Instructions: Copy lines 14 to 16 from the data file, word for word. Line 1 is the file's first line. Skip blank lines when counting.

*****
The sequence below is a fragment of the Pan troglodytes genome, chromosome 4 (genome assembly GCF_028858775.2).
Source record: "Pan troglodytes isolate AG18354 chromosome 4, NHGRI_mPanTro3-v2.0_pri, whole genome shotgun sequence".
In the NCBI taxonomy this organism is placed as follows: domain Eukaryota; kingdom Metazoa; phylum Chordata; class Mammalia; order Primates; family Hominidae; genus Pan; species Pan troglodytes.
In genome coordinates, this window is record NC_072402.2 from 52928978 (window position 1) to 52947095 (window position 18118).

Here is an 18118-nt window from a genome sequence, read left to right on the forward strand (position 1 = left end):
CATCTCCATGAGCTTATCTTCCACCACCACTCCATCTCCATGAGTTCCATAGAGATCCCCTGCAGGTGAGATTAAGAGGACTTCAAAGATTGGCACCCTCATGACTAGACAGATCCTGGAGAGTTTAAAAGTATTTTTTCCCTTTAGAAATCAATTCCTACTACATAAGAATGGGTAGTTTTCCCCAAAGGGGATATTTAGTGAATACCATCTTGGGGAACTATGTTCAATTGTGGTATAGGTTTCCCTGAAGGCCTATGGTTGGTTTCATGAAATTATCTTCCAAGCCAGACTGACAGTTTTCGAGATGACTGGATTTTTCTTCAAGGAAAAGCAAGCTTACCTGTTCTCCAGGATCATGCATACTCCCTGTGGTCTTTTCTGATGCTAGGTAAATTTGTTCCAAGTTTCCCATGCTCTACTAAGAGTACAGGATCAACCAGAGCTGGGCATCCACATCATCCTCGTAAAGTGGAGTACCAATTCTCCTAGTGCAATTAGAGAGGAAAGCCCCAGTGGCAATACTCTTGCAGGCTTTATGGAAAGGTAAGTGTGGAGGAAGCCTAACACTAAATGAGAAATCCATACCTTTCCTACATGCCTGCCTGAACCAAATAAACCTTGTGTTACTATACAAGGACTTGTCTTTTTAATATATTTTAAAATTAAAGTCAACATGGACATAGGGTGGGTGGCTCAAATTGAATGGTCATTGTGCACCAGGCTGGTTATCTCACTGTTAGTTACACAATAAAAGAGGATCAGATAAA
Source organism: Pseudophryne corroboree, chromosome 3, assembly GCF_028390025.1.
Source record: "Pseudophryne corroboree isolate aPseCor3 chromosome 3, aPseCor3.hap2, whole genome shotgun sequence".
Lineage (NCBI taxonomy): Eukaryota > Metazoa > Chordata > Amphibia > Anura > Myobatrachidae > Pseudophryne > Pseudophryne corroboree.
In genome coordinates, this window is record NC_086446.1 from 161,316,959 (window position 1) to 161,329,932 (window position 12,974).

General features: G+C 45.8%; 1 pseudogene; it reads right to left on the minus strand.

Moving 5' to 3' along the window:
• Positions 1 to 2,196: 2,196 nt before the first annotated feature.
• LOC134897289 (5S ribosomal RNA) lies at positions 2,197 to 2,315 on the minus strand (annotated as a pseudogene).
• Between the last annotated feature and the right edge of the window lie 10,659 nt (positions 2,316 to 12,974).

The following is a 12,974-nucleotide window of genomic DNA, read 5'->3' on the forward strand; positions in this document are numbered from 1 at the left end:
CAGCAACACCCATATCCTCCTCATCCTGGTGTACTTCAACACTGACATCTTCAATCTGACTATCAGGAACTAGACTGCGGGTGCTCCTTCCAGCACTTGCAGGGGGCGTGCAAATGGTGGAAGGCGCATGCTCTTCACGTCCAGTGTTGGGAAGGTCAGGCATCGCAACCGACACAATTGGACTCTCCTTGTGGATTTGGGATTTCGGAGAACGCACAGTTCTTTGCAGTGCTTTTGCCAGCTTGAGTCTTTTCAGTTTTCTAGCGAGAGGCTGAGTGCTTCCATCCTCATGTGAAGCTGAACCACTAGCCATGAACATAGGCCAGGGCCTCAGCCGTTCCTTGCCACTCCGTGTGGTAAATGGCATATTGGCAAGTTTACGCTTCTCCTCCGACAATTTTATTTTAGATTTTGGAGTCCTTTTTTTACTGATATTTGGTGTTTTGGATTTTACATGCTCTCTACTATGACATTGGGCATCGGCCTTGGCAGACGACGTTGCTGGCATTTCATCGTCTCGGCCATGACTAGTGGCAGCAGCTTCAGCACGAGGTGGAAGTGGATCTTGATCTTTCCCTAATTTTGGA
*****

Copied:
• LOC134897289 (5S ribosomal RNA) lies at positions 2,197 to 2,315 on the minus strand (annotated as a pseudogene).
• Between the last annotated feature and the right edge of the window lie 10,659 nt (positions 2,316 to 12,974).

The following is a 12,974-nucleotide window of genomic DNA, read 5'->3' on the forward strand; positions in this document are numbered from 1 at the left end: